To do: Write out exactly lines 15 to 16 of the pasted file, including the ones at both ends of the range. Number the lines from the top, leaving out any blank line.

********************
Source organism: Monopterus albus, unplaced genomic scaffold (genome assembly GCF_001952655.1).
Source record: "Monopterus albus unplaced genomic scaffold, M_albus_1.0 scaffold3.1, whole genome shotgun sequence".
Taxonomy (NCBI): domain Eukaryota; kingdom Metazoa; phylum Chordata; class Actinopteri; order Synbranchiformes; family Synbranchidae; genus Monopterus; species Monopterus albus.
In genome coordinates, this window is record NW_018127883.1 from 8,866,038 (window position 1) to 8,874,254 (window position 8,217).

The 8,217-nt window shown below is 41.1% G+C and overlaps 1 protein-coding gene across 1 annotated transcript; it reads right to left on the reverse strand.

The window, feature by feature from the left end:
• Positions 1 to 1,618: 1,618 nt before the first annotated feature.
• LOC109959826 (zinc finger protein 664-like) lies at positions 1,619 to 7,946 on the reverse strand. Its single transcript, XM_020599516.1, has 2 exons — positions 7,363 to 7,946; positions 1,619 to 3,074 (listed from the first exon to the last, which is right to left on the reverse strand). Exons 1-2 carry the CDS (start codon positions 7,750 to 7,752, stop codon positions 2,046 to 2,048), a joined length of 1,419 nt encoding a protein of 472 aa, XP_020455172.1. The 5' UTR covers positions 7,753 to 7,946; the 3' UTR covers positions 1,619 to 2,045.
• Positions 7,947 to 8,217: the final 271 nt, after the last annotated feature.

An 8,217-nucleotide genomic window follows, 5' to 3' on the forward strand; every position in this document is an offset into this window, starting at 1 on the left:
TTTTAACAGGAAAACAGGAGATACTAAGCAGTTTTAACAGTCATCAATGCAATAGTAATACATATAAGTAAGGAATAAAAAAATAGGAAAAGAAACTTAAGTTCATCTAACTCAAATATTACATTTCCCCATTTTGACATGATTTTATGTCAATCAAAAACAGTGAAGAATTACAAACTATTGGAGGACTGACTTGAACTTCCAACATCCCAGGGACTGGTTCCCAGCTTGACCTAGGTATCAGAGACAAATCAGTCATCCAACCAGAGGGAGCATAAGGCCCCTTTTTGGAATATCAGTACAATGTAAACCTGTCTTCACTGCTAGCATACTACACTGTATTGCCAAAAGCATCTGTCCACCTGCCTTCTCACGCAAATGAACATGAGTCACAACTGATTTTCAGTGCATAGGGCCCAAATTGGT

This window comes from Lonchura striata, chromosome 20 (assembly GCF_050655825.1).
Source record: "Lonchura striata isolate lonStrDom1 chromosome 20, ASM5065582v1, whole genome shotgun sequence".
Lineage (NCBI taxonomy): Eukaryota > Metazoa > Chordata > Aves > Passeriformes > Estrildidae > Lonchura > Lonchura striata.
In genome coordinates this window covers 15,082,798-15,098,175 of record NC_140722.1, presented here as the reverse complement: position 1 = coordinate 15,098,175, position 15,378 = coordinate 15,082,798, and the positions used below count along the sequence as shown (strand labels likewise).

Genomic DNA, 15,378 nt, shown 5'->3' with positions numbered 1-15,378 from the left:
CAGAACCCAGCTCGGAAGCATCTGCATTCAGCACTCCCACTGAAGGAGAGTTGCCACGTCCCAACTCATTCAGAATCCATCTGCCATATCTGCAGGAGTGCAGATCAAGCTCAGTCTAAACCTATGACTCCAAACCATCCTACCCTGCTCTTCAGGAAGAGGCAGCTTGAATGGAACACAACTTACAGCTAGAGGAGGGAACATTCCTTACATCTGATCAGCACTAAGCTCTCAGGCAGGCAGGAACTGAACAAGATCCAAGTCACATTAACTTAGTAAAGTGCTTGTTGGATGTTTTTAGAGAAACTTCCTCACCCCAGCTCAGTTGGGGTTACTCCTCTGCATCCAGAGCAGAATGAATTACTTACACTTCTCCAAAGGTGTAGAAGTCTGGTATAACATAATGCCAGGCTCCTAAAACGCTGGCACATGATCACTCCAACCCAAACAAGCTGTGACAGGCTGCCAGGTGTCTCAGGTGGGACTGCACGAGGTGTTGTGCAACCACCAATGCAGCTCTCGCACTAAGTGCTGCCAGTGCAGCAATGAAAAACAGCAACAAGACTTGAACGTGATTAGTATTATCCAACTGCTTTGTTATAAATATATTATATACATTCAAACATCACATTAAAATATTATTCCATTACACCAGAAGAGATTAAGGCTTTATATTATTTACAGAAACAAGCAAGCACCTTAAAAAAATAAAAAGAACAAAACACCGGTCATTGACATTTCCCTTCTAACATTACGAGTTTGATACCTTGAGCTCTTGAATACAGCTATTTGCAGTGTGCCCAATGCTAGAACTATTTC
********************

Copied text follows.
In genome coordinates this window covers 15,082,798-15,098,175 of record NC_140722.1, presented here as the reverse complement: position 1 = coordinate 15,098,175, position 15,378 = coordinate 15,082,798, and the positions used below count along the sequence as shown (strand labels likewise).

Genomic DNA, 15,378 nt, shown 5'->3' with positions numbered 1-15,378 from the left: